For more advanced students, they can gain an understanding of the scope of recycling paper as a big business by having them go on:

    www.recycle.net and go to the waste paper recycling section. There they will see waste paper recycling associations, publications, recycling traders, and companies that manufacture related equipment. The advantage of exposing students to the business aspect of environmental concerns is that it helps them make the connection between the science they learn in the classroom and the larger world outside of school. The material covered in class becomes more relevant.

    Another option is to let students do a search of the net using the keywords paper recycling. This assumes that they will be supervised. I do not recommend unsupervised net surfing.

    Glossary of Terms Related to Paper Recycling:

    Curbside Collection- A program that collects the paper from people’s homes as a special garbage pick up. It is called that because the paper is being collected at the curb.

    Fiber-Tiny thread-like particles. In the case of paper, they come from the tree from which the paper was made.

    Junk Mail- No, this doesn’t mean bills. This is the advertising, mail-order catalogues, and requests for donations that come to your mail box.

    Packaging- Like its name implies, packaging means the materials that hold a product. For example, when you buy eggs, they come in cardboard cartons. Those cartons are the packaging.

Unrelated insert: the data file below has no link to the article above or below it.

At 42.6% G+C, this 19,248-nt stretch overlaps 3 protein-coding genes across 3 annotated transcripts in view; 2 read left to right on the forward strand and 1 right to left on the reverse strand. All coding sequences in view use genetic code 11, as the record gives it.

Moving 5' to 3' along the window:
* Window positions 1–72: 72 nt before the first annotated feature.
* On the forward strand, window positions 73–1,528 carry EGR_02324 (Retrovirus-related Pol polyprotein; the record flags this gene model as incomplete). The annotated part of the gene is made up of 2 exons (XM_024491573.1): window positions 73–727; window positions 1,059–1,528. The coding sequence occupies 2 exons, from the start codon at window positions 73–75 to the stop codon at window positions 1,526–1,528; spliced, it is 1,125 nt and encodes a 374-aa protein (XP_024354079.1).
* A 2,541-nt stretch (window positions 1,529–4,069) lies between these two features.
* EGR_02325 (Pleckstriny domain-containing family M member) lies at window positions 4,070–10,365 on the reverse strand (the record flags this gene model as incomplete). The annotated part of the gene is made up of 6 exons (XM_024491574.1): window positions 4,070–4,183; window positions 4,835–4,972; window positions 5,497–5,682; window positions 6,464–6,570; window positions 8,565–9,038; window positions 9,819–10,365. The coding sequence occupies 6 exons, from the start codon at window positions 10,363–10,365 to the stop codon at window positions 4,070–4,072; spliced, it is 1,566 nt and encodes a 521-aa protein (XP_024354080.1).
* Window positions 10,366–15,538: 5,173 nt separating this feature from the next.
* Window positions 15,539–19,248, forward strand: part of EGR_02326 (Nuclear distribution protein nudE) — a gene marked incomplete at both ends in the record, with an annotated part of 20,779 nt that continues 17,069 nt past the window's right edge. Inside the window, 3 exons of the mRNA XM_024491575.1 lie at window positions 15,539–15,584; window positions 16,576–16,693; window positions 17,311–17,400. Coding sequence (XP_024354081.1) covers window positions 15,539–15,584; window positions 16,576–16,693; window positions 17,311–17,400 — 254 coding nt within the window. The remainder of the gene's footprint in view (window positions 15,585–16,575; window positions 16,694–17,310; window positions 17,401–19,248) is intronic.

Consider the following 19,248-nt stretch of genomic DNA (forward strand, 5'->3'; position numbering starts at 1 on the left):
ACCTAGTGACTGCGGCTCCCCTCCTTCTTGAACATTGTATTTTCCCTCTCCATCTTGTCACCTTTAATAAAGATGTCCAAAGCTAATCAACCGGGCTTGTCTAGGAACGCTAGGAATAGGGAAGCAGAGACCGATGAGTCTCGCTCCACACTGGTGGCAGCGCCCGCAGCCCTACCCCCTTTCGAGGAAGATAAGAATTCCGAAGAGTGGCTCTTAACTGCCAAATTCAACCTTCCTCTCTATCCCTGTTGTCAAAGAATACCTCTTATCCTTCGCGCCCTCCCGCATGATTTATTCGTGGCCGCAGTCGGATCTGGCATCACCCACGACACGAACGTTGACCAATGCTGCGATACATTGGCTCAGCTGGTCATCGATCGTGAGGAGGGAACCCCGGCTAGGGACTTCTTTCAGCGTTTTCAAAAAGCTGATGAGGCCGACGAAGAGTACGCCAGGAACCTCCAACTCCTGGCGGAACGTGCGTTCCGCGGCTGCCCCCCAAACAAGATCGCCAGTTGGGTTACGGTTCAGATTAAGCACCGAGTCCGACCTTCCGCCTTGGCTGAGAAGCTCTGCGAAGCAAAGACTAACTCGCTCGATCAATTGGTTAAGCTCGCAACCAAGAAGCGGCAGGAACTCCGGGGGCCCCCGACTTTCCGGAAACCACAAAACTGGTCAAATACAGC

Paperboard- Another name for this is chipwood. A light cardboard type of paper often used for cereal boxes and school supplies.

    Pulp-Wet wood fibers used to make paper.

    Recycling- Taking something that otherwise would have been thrown away and making it into something that can be used.

    A Teacher’s Introduction to the Unit:

     Solid waste is a problem that is never going to just go away. Students will inherit this problem in an increasingly disposable society. This mini-unit on recycling of paper is a two day time commitment and is compatible with the New York State curriculum for Earth Science. These two lessons are designed to make the students aware of how many different types of paper products there are, and how much they contribute to the total waste stream. The first lesson sensitizes the student to the problem; the second lesson is a hands-on paper making activity to give the students a better understanding of how paper is recycled on a large scale. I do recommend trying the paper making experiment at home before embarking upon this as a classroom activity. That way you will be more familiar with the processes yourself, and can troubleshoot any potential problems you might encounter in your classroom.